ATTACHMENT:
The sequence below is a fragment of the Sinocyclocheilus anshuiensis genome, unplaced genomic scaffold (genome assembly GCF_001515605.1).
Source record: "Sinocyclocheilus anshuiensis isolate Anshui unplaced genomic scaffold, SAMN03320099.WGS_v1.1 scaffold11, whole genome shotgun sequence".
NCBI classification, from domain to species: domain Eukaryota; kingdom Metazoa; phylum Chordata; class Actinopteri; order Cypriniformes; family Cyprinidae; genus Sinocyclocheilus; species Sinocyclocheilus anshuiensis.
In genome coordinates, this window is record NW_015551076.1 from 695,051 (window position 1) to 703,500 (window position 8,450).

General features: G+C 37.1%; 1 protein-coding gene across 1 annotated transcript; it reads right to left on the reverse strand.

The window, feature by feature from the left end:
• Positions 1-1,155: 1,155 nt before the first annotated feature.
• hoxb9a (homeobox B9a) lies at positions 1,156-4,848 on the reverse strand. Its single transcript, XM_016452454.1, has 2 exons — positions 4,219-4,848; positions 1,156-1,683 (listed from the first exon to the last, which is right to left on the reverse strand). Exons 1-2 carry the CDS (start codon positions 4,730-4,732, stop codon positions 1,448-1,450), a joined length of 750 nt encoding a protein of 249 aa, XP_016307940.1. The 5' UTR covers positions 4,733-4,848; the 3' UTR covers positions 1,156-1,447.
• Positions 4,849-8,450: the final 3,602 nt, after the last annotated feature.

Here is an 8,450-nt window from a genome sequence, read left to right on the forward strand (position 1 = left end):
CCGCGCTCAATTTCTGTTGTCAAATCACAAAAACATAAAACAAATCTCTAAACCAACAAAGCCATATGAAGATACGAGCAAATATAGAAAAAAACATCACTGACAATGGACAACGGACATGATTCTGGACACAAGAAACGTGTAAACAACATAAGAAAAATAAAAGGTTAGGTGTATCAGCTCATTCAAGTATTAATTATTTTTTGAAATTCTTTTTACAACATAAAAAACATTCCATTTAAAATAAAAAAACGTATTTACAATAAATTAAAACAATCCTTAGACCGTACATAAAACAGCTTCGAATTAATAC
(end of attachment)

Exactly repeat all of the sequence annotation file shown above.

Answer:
The sequence below is a fragment of the Sinocyclocheilus anshuiensis genome, unplaced genomic scaffold (genome assembly GCF_001515605.1).
Source record: "Sinocyclocheilus anshuiensis isolate Anshui unplaced genomic scaffold, SAMN03320099.WGS_v1.1 scaffold11, whole genome shotgun sequence".
NCBI classification, from domain to species: domain Eukaryota; kingdom Metazoa; phylum Chordata; class Actinopteri; order Cypriniformes; family Cyprinidae; genus Sinocyclocheilus; species Sinocyclocheilus anshuiensis.
In genome coordinates, this window is record NW_015551076.1 from 695,051 (window position 1) to 703,500 (window position 8,450).

General features: G+C 37.1%; 1 protein-coding gene across 1 annotated transcript; it reads right to left on the reverse strand.

The window, feature by feature from the left end:
• Positions 1-1,155: 1,155 nt before the first annotated feature.
• hoxb9a (homeobox B9a) lies at positions 1,156-4,848 on the reverse strand. Its single transcript, XM_016452454.1, has 2 exons — positions 4,219-4,848; positions 1,156-1,683 (listed from the first exon to the last, which is right to left on the reverse strand). Exons 1-2 carry the CDS (start codon positions 4,730-4,732, stop codon positions 1,448-1,450), a joined length of 750 nt encoding a protein of 249 aa, XP_016307940.1. The 5' UTR covers positions 4,733-4,848; the 3' UTR covers positions 1,156-1,447.
• Positions 4,849-8,450: the final 3,602 nt, after the last annotated feature.

Here is an 8,450-nt window from a genome sequence, read left to right on the forward strand (position 1 = left end):
CCGCGCTCAATTTCTGTTGTCAAATCACAAAAACATAAAACAAATCTCTAAACCAACAAAGCCATATGAAGATACGAGCAAATATAGAAAAAAACATCACTGACAATGGACAACGGACATGATTCTGGACACAAGAAACGTGTAAACAACATAAGAAAAATAAAAGGTTAGGTGTATCAGCTCATTCAAGTATTAATTATTTTTTGAAATTCTTTTTACAACATAAAAAACATTCCATTTAAAATAAAAAAACGTATTTACAATAAATTAAAACAATCCTTAGACCGTACATAAAACAGCTTCGAATTAATAC